Targeting Journalists Under FISA: New Documents Reveal DOJ’s Secret Rules
For years, press advocates suspected that the government was relying on the Foreign Intelligence Surveillance Act (FISA) to monitor the communications of journalists and news organizations. Now, as Cora Currier reports for The Intercept, documents obtained by the Knight First Amendment Institute at Columbia University and the Freedom of the Press Foundation appear to confirm that suspicion.
Government surveillance of journalists poses a serious threat to the freedom of our press. For that reason, in January 2015, the Department of Justice revised a set of procedures, known as the “Media Guidelines,” to limit the circumstances in which it will use certain surveillance authorities to monitor journalists.
The Media Guidelines are far from perfect, however, in their protection of journalists. One persistent criticism is that they do not apply to the use of National Security Letters (NSLs) or surveillance conducted under FISA. That’s especially troubling because these tools permit surreptitious surveillance with little accountability to the public for their use. FISA, for example, allows intelligence agencies to collect the email communications of a person deemed to be an agent of a foreign power, and NSLs permit the FBI to issue warrantless requests to third parties for non-content records.
For years, press advocates suspected that the government was relying on the Foreign Intelligence Surveillance Act to monitor the communications of journalists and news organizations. New documents appear to confirm that suspicion.
The extent to which the government uses—and has used—NSLs and FISA court orders against journalists is unclear. We know, however, that the FBI has secret rules for obtaining journalists’ information using NSLs. At least one journalist, three-time Pulitzer Prize–winning reporter Barton Gellman, has been told that his phone records were obtained using an NSL. And the government itself, in a series of heavily redacted Inspector General reports, has admitted to using exigent letters (sometimes referred to as “informal NSLs”) against unnamed New York Times and Washington Post reporters during the George W. Bush administration.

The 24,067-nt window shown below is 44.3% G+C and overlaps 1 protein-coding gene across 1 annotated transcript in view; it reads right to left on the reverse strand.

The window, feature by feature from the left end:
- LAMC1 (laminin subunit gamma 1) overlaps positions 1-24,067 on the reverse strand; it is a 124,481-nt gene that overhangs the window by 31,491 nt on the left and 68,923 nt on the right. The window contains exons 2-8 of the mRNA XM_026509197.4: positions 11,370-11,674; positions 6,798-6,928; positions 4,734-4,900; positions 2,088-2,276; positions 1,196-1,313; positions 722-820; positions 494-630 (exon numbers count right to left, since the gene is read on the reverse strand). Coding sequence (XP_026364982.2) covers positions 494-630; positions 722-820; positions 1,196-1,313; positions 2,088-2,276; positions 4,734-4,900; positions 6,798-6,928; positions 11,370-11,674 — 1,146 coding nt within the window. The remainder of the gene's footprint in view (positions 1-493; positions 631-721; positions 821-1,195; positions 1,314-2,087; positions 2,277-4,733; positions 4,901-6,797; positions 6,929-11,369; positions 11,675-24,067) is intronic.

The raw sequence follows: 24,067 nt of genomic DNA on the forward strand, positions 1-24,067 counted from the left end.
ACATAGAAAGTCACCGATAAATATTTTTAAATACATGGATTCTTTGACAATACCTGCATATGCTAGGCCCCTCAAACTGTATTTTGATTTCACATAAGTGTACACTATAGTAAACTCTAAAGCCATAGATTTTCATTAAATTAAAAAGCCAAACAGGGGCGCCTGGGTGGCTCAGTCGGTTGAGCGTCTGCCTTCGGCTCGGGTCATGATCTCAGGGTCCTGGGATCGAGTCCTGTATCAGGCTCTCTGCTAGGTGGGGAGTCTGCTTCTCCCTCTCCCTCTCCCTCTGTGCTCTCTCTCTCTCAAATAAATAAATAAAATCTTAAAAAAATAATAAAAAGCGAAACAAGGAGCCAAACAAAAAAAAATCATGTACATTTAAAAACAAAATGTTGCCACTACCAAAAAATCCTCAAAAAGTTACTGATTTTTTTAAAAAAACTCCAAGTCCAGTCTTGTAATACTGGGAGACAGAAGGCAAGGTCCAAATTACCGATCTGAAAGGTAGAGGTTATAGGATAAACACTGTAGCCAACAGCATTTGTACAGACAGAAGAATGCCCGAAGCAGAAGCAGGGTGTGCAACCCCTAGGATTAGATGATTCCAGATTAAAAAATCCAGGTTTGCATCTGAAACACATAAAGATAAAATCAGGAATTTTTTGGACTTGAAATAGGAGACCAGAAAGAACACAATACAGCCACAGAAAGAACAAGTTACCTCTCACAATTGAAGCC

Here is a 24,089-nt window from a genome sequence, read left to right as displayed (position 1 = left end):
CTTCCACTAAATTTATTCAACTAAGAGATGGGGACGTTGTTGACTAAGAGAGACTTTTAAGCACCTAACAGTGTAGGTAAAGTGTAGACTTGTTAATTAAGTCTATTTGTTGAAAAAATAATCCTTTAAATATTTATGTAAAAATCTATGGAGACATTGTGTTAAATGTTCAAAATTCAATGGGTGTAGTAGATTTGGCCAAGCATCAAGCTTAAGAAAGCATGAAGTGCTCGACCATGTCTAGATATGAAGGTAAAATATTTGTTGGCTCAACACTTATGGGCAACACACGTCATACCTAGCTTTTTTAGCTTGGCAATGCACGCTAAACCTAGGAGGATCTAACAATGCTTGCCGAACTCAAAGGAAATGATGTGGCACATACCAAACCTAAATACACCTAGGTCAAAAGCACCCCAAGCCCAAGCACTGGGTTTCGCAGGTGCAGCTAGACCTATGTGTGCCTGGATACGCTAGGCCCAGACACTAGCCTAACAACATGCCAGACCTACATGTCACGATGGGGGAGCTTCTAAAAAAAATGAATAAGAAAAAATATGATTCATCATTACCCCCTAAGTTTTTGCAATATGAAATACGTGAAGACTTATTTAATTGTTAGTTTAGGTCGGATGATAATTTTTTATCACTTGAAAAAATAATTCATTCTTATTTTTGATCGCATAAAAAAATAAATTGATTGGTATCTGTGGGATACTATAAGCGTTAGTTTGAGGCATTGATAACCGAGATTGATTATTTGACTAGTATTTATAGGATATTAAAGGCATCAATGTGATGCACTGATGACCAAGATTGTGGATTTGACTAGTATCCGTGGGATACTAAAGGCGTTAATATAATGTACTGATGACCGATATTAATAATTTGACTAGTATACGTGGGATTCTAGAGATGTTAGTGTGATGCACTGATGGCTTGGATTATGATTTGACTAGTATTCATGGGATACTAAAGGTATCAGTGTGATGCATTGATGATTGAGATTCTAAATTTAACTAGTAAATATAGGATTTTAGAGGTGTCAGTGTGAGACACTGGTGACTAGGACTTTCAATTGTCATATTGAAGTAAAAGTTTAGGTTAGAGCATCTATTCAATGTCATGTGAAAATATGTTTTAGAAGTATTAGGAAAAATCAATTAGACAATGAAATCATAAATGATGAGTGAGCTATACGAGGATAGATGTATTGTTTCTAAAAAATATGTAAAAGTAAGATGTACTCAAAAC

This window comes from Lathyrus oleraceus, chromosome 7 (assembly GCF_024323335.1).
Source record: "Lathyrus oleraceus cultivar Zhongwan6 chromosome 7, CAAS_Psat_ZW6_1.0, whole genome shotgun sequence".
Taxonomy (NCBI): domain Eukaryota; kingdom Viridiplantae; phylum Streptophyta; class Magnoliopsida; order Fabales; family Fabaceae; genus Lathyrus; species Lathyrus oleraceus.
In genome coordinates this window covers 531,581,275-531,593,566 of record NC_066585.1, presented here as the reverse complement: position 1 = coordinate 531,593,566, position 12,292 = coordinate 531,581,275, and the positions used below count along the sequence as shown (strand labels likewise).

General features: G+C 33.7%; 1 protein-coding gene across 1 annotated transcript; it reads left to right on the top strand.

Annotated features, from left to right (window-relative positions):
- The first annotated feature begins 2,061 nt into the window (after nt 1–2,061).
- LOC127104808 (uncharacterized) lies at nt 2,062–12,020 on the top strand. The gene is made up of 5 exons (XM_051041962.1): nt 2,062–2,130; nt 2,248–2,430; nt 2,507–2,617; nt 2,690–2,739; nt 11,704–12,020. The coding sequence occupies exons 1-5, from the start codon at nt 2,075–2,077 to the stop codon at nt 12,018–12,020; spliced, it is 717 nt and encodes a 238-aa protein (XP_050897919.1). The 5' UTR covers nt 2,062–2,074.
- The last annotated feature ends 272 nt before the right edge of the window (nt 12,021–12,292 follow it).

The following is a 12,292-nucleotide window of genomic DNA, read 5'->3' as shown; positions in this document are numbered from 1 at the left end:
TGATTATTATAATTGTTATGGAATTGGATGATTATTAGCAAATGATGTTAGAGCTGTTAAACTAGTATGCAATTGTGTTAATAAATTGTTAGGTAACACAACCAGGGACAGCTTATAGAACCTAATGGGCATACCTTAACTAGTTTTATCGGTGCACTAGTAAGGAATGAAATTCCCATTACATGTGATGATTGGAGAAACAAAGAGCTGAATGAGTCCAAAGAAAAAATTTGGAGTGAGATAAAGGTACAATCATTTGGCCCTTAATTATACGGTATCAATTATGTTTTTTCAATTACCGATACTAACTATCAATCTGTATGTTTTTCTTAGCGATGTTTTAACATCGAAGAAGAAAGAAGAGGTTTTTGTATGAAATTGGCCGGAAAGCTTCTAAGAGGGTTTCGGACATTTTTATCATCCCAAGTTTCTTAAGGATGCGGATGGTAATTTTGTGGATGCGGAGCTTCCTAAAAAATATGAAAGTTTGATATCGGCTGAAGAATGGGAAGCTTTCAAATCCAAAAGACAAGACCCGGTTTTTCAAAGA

New documents obtained in Freedom of Information Act litigation brought by the Knight Institute and the Freedom of the Press Foundation suggest that the government also uses FISA court orders to monitor journalists.
Higher-Level Review of FISA Applications
The documents comprise two memos, both from former Attorney General Eric Holder to the DOJ’s National Security Division (NSD). The first, from January 2015, issues secret guidance for targeting journalists under FISA. The guidance states that the Attorney General “determined that review of FISA applications targeting known media entities or known members of the media should occur at even higher levels than otherwise permitted by FISA and existing Attorney General orders.” (For a helpful explainer of how FISA applications are normally reviewed, see this Just Security post from Asha Rangappa.)
Unfortunately, the January 2015 memo is otherwise redacted, but a second memo, from March 2015, sheds further light. It clarifies that the Attorney General’s determination requiring higher-level review covers all FISA applications under Title I (electronic surveillance), Title III (physical search), Title IV (pen registers and trap and trace devices), Title V (business records—which do not require formal AG approval under the statute), Section 703 (targeting certain U.S. persons located outside the U.S.), and Section 704 (also targeting certain U.S. person located outside the U.S.). (The determination does not, it appears, extend to Section 702, which enables programmatic surveillance of Americans’ international communications—a significant omission.) The memo also directs NSD to implement a series of procedures designed to give effect to the Attorney General’s new policy.